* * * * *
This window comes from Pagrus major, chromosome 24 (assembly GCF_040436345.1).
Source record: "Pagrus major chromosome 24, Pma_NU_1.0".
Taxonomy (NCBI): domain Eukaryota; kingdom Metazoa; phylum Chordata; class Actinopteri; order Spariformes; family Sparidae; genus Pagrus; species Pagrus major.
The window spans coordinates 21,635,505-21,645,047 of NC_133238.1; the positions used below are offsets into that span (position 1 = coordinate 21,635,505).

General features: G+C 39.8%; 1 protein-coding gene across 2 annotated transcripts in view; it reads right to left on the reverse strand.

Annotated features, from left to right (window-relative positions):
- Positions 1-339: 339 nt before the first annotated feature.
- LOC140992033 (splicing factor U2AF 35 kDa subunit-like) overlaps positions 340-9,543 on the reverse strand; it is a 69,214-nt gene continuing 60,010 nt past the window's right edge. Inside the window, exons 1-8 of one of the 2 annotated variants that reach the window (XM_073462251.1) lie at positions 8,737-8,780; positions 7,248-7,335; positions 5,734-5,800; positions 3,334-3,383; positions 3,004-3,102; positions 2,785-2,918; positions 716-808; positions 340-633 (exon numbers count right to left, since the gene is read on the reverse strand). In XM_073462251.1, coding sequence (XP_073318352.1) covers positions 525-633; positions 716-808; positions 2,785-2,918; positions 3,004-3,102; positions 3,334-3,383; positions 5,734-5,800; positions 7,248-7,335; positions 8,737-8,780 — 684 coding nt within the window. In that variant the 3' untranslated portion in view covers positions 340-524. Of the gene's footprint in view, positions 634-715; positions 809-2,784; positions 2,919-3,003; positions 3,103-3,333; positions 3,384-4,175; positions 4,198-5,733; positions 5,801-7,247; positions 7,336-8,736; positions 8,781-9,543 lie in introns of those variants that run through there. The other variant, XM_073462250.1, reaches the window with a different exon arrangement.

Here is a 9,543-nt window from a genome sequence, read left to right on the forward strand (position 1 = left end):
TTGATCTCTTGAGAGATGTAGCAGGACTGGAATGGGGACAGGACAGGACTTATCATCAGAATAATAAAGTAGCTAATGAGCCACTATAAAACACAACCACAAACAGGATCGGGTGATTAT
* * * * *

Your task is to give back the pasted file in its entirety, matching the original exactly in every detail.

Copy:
This window comes from Pagrus major, chromosome 24 (assembly GCF_040436345.1).
Source record: "Pagrus major chromosome 24, Pma_NU_1.0".
Taxonomy (NCBI): domain Eukaryota; kingdom Metazoa; phylum Chordata; class Actinopteri; order Spariformes; family Sparidae; genus Pagrus; species Pagrus major.
The window spans coordinates 21,635,505-21,645,047 of NC_133238.1; the positions used below are offsets into that span (position 1 = coordinate 21,635,505).

General features: G+C 39.8%; 1 protein-coding gene across 2 annotated transcripts in view; it reads right to left on the reverse strand.

Annotated features, from left to right (window-relative positions):
- Positions 1-339: 339 nt before the first annotated feature.
- LOC140992033 (splicing factor U2AF 35 kDa subunit-like) overlaps positions 340-9,543 on the reverse strand; it is a 69,214-nt gene continuing 60,010 nt past the window's right edge. Inside the window, exons 1-8 of one of the 2 annotated variants that reach the window (XM_073462251.1) lie at positions 8,737-8,780; positions 7,248-7,335; positions 5,734-5,800; positions 3,334-3,383; positions 3,004-3,102; positions 2,785-2,918; positions 716-808; positions 340-633 (exon numbers count right to left, since the gene is read on the reverse strand). In XM_073462251.1, coding sequence (XP_073318352.1) covers positions 525-633; positions 716-808; positions 2,785-2,918; positions 3,004-3,102; positions 3,334-3,383; positions 5,734-5,800; positions 7,248-7,335; positions 8,737-8,780 — 684 coding nt within the window. In that variant the 3' untranslated portion in view covers positions 340-524. Of the gene's footprint in view, positions 634-715; positions 809-2,784; positions 2,919-3,003; positions 3,103-3,333; positions 3,384-4,175; positions 4,198-5,733; positions 5,801-7,247; positions 7,336-8,736; positions 8,781-9,543 lie in introns of those variants that run through there. The other variant, XM_073462250.1, reaches the window with a different exon arrangement.

Here is a 9,543-nt window from a genome sequence, read left to right on the forward strand (position 1 = left end):
TTGATCTCTTGAGAGATGTAGCAGGACTGGAATGGGGACAGGACAGGACTTATCATCAGAATAATAAAGTAGCTAATGAGCCACTATAAAACACAACCACAAACAGGATCGGGTGATTAT